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Producing Open Source Software: How to Run a Successful Free Software Project Paperback – 17 Oct 2005

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From the Publisher

This comprehensive guide offers several tried and true steps to help you successfully manage the complex process of developing free software. Topics include project management, developer motivation, technical infrastructure to support collaboration, and project promotion. Producing Open Source Software is ideal for developers starting their own free software projects, or people who simply want to participate in the process.

About the Author

In 1995, Karl Fogel co-founded Cyclic Software, a company offering commercial CVS support. In 1999 he added support for CVS anonymous read-only repository access, inaugurating a new standard for access to development sources in open source projects. That same year, he wrote "Open Source Development With CVS" (published by Coriolis), now in its third edition via Paraglyph Press.Since early 2000, he has worked for CollabNet, Inc, managing the creation and development of Subversion, a version control system written from scratch by CollabNet and a team of open source volunteers, and meant to replace CVS as the de facto standard among open source projects. He also participates in various other open source projects as a module maintainer, patch contributor, and documentation writer.


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3 of 3 people found the following review helpful By Andrew Stellman on 30 Nov. 2005
Format: Paperback
Karl Fogel does a fantastic job of covering everything you need to know about open source projects. It contains everything you need to know about contributing to an open source projects: how to interact with other contributors, working with version control, contributing code, etc. He also provides an excellent guide for running an open source project. The book covers a great deal of ground, giving excellent advice on a wide range of topics: selecting a license; maintaining a mailing list, defect tracking system and version control repository; providing a website; interacting with committers; dealing with technical people; gathering consensus; and understanding important project management concepts. Karl is a veteran of several highly visible and widely used open source projects, and clearly draws on his extensive experiences (both positive and negative). The style is pleasantly conversational, and it's clear that he really knows what he's talking about and is speaking from a position of authority.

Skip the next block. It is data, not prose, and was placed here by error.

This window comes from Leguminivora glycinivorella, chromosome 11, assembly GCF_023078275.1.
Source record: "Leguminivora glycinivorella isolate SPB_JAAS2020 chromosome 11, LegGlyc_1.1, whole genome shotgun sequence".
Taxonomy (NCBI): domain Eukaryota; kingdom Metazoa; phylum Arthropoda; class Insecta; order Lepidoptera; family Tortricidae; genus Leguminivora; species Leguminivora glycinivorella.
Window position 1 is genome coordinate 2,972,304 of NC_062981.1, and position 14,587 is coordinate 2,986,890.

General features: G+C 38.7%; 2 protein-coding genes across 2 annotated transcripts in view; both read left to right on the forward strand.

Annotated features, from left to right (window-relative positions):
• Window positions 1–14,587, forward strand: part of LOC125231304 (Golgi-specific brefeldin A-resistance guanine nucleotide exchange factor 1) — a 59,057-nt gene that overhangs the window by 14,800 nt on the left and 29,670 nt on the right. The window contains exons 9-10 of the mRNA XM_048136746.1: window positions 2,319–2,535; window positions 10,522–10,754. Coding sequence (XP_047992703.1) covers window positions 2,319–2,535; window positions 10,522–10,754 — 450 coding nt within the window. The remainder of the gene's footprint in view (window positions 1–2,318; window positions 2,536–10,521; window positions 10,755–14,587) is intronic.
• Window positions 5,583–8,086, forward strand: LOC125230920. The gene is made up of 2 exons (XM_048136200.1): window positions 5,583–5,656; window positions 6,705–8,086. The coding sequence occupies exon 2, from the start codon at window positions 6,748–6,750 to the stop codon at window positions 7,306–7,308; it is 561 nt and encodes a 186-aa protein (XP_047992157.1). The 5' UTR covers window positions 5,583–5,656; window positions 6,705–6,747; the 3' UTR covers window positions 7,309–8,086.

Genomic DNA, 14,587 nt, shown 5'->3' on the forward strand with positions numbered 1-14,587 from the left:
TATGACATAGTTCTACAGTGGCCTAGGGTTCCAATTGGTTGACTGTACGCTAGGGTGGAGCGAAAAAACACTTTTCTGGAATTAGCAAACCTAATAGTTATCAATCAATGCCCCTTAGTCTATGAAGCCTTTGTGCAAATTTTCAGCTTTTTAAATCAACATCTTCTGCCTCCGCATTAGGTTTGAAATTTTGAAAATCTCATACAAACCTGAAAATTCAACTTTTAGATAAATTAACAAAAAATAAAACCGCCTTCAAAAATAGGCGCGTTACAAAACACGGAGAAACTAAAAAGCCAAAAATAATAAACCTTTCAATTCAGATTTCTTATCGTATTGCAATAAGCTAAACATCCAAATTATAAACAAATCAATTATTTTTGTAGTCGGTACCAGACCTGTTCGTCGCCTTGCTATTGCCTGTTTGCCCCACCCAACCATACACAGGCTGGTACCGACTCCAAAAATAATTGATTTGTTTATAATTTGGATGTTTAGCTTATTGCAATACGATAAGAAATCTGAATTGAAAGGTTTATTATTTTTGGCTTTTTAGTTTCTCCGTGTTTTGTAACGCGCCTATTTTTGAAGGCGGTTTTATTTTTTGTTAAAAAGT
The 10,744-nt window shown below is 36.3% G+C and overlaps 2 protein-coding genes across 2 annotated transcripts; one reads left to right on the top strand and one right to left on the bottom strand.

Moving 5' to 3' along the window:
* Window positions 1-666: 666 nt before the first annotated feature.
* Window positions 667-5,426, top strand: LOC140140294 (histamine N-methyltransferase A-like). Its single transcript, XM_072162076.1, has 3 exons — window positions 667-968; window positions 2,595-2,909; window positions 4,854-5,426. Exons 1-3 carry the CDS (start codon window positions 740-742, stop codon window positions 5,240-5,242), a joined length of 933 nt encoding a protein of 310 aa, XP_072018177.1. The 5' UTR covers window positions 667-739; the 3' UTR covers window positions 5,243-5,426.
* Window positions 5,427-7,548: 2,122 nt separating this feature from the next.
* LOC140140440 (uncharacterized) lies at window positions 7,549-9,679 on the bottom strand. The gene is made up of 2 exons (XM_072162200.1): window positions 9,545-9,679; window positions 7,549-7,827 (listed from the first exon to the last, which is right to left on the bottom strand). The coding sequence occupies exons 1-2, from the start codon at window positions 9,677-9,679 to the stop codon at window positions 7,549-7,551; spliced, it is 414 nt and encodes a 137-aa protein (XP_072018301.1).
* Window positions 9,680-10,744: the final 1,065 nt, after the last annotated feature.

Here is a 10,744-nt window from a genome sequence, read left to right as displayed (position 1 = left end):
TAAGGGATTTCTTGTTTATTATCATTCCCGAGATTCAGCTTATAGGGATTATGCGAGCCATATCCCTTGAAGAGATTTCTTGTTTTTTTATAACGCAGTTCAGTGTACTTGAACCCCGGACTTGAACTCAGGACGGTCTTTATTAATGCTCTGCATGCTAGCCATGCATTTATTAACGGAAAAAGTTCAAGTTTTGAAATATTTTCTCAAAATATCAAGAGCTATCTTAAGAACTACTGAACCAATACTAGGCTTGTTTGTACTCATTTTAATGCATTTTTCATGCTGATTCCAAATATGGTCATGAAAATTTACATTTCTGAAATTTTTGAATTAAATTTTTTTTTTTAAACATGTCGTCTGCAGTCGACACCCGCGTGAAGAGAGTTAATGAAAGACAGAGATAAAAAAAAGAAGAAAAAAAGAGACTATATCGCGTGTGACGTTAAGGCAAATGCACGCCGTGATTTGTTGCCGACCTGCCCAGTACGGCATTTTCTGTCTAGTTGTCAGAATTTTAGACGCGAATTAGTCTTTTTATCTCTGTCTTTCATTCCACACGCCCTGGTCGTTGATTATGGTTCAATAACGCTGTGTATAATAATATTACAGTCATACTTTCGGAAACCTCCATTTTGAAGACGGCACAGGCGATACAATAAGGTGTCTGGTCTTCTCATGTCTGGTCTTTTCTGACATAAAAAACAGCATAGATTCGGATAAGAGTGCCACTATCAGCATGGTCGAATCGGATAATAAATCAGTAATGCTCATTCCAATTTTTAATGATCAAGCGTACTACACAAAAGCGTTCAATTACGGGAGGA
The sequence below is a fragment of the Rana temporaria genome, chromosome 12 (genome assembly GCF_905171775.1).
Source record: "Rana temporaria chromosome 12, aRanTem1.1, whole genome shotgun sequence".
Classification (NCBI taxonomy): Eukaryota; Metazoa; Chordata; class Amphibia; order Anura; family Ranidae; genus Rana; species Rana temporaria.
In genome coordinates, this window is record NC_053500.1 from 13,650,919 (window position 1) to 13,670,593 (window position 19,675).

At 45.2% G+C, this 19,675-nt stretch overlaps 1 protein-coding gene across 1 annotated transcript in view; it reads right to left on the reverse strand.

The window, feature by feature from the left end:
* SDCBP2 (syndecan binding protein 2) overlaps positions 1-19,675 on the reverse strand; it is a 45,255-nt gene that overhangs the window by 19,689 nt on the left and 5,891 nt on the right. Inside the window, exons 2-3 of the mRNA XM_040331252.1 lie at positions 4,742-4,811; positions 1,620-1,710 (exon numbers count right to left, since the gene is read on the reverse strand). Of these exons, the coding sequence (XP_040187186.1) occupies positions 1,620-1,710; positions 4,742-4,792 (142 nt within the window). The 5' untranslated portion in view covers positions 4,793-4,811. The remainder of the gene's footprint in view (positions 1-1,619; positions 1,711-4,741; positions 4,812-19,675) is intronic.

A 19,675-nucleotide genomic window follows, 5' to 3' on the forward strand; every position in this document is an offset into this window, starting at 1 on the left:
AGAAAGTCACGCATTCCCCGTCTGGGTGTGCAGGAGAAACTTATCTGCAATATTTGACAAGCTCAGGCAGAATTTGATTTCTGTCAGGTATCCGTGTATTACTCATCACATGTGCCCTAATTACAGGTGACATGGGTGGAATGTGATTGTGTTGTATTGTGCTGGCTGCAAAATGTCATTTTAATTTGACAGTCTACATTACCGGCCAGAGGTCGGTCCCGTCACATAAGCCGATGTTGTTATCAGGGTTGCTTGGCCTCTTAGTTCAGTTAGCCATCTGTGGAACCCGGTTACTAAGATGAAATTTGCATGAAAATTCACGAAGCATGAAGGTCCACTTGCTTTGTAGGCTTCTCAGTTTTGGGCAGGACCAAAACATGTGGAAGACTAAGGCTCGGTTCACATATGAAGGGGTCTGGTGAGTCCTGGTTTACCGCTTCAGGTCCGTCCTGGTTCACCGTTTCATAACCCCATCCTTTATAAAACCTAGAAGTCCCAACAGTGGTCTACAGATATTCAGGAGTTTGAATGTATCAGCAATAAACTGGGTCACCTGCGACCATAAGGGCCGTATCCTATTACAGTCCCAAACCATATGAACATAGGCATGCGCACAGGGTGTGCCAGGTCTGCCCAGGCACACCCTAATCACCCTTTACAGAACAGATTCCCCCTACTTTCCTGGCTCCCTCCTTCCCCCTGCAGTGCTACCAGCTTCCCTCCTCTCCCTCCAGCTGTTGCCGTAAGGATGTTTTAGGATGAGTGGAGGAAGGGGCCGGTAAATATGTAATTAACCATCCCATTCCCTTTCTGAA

(Full Disclosure: I was a technical reviewer for this book, and was thoroughly impressed with it while reviewing it.)
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2 of 2 people found the following review helpful By A Customer on 31 Jan. 2006
Format: Paperback
This book is excellent, for the following reasons.
1. It provides a lot of very useful, non-obvious advice that I don't think is available in other books. At least, I have read 5 or 6 other books on open-source software, and none of them cover much of the material in this book.
2. The writing style is clear and conversational, which makes it easy to read.
3. The book is short, which makes a welcome change from the bloated 800+ page books that are so common in the computer industry.
I am currently writing some software that I hope to release under an open-source license. I am confident that I have sufficient skills to write the software and even document it. However, there is much more to releasing open-source software than that, and this book has educated me about loads of issues that I am likely to face.
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Format: Paperback
Karl Fogel does a fantastic job of covering everything you need to know about open source projects. It contains everything you need to know about contributing to an open source projects: how to interact with other contributors, working with version control, contributing code, etc. He also provides an excellent guide for running an open source project. The book covers a great deal of ground, giving excellent advice on a wide range of topics: selecting a license; maintaining a mailing list, defect tracking system and version control repository; providing a website; interacting with committers; dealing with technical people; gathering consensus; and understanding important project management concepts. Karl is a veteran of several highly visible and widely used open source projects, and clearly draws on his extensive experiences (both positive and negative). The style is pleasantly conversational, and it's clear that he really knows what he's talking about and is speaking from a position of authority.
(Full Disclosure: I was a technical reviewer for this book, and was thoroughly impressed with it while reviewing it.)
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Format: Paperback
I've just finished reading this book. I've never run an open source project, but having read this I feel like I could have a go - at least I'd know where to start and understand a lots of the issues and pitfalls.
There's clearly the wisdom and experience of a lot of years distilled into this book - both about the technology, and the people issues.
Highly recommended.
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